Tribune-Review: Outgoing Allegheny County Executive Rich Fitzgerald gets new job

Outgoing Allegheny County Executive Rich Fitzgerald has found a new job that will keep him in the Pittsburgh region and have a similar role in guiding investment and economic policy.

Fitzgerald will be named the new executive director of the Southwestern Pennsylvania Commission, the federally designated metropolitan planning organization in charge of guiding government investment for the 10-county region surrounding Pittsburgh. The SPC is in charge of planning and prioritizing the use of state and federal transportation funding and establishing economic development priorities for the region.

“While I’ve always had a regional focus, I look forward to putting my skills and relationships to work for all 10 of our counties,” said Fitzgerald in a statement. “Together, we will continue to concentrate on infrastructure, communication, economic development, workforce and quality of life issues for our region.”

Fitzgerald has served as Allegheny County executive for 12 years. During that time, he has touted his success in growing the county’s rainy day fund, keeping taxes stable and boosting large infrastructure projects such as the $1.5 billion upgrade to the Pittsburgh International Airport.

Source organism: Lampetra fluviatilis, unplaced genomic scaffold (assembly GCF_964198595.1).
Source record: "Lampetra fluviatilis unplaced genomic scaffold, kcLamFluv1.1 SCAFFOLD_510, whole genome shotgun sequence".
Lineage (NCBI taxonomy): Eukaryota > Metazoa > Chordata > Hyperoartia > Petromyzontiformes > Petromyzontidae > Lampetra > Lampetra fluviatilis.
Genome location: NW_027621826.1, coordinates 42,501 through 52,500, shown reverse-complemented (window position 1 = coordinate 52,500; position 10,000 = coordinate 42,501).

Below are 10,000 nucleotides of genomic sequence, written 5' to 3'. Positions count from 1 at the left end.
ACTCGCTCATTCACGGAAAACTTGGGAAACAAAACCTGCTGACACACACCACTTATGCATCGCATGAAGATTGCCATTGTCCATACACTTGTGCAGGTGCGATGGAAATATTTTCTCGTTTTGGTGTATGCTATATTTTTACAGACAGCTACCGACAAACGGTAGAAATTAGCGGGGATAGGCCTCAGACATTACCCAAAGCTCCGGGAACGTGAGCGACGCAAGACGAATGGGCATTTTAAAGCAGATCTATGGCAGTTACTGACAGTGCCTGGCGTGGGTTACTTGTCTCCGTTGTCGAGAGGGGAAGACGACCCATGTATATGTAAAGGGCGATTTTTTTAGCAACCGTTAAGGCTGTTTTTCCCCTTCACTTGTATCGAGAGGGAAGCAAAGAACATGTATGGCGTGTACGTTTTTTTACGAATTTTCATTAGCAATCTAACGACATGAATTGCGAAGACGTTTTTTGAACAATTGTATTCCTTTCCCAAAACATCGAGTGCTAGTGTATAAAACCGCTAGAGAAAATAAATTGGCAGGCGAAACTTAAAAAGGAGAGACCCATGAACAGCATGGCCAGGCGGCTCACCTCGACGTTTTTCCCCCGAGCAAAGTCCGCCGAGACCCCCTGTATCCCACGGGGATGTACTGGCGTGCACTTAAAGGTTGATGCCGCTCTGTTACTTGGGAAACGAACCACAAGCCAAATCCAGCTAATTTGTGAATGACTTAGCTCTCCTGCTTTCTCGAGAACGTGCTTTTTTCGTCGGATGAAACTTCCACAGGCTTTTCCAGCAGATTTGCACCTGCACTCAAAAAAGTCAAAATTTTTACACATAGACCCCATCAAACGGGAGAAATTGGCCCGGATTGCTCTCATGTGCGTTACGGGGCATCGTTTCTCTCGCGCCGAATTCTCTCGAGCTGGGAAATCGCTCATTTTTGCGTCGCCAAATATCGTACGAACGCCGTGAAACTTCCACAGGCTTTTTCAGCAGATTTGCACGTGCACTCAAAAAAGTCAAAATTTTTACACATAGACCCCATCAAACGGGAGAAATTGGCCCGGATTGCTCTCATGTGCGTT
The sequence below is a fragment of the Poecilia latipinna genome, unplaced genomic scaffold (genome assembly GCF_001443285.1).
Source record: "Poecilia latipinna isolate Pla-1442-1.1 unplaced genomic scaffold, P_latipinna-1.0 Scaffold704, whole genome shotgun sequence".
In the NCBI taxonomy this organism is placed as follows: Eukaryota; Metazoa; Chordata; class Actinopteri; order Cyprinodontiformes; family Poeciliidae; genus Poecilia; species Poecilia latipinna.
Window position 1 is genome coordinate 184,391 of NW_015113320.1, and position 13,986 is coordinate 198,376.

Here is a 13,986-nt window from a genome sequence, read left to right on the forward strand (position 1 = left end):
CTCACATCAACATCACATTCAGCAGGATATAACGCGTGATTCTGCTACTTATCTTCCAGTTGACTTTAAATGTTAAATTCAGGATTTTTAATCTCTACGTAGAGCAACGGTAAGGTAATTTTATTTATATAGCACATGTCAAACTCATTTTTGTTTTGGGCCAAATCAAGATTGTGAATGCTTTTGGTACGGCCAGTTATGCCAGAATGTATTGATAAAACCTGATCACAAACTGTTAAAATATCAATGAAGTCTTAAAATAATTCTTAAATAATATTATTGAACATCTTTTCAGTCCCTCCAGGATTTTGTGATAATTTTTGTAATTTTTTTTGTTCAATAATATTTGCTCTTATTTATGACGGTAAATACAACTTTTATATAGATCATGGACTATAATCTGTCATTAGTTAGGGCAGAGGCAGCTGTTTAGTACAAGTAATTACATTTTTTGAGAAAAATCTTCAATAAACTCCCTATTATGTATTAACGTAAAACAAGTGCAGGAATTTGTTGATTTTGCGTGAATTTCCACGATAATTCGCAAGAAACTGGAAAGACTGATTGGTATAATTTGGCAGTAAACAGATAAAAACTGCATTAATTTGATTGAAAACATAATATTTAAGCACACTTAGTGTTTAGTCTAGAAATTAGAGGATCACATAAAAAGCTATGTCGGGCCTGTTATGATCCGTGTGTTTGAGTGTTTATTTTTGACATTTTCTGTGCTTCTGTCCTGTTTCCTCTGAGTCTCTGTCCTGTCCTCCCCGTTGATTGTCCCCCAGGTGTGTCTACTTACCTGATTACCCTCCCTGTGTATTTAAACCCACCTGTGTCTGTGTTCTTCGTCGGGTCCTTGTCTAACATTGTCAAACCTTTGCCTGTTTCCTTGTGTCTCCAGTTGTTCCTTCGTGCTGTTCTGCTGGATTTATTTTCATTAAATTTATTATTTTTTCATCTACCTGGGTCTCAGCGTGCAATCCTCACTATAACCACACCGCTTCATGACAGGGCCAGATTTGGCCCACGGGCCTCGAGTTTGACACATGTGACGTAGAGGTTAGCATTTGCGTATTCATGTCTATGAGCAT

He will lead a team of 50 staff members, who will focus on economic development, transportation and workforce development.

Fitzgerald is taking over for Vincent Valdes, who has headed the SPC since 2020.

Leslie Osche, SPC’s board chair and Butler County commissioner, said the board sought to attract a candidate who understood the region’s needs and had a track record of growth and leadership. She said Fitzgerald fit that role perfectly.

“We interviewed a diverse group of candidates from the region and beyond,” Osche said. “Rich Fitzgerald certainly exceeded the board’s robust qualifications and competencies.”

A Bloomfield native who graduated from Carnegie Mellon University, Fitzgerald now lives in Squirrel Hill. He served on Allegheny County Council for 11 years before being elected executive.

View the full article at